There is an afterlife--for electronics, anyway. Ever wonder what it's like? Researchers at MIT tracked used computers to find out. The project gives you a glimpse of where cast-off laptops and smartphones end up.
Rather than simply providing statistics about the global flows of secondhand electronics and e-waste, the MIT Senseable City Lab researchers produced a series of images of the gadgets' new owners and their surroundings. The images hail from Indonesia, South Asia, and Africa.
For the project, dubbed Backtalk, researchers sent refurbished Netbooks to developing countries via nonprofit organizations. They set up the computers to record location and pictures, and send the data home to MIT--with their new owners' consent. The Netbooks carried stickers explaining the project in the local language.
The researchers captured the data using the open-source antitheft software Prey, which records a computer's GPS coordinates and takes a picture with the computer's camera every 20 minutes.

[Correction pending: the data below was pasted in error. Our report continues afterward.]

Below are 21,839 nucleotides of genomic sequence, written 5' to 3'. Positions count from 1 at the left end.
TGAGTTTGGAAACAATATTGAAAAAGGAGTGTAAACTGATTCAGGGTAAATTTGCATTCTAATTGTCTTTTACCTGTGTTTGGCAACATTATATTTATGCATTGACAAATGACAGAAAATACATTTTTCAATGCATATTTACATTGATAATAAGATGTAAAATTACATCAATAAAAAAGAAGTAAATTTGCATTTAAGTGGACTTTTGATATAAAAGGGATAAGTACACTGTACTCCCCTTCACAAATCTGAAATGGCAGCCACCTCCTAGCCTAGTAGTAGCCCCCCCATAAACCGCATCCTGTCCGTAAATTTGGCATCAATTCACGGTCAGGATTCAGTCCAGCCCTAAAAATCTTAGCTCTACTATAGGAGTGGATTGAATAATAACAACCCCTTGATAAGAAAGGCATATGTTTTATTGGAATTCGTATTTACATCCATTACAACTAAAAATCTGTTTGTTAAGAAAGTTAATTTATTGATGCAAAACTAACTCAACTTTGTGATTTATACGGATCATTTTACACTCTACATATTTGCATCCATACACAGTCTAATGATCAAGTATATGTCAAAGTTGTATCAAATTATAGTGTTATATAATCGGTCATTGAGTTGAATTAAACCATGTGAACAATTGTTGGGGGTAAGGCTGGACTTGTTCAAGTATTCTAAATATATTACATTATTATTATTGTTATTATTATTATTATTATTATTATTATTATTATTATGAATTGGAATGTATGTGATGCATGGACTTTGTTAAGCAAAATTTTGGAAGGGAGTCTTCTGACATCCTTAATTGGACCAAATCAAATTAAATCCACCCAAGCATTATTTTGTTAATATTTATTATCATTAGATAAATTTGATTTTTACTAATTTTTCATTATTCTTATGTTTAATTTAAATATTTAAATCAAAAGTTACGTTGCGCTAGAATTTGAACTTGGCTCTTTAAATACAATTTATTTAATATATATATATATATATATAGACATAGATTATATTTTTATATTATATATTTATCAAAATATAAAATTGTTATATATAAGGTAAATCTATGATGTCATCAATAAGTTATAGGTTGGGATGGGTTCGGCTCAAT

The MIT team used the data to build visual narratives about the computers' new lives. Here's a summary from the project Web site:
The information [the Netbooks] report back offers firsthand perspectives--glimpses into e-waste recycling villages, local thrift stores, public schools, and libraries--that prompt a reflection on our society's relationship with our electronic devices.
The images are random windows into the everyday lives of people in developing countries. At once dreamlike and voyeuristic, they introduce an exotic remoteness to otherwise mundane scenes: a home in India, a classroom in Ghana, a shop in Nepal.
Images from the backtalk project will be shown as part of Talk to Me: Design and the Communication between People and Objects, an exhibit opening July 24 at the Museum of Modern Art in New York.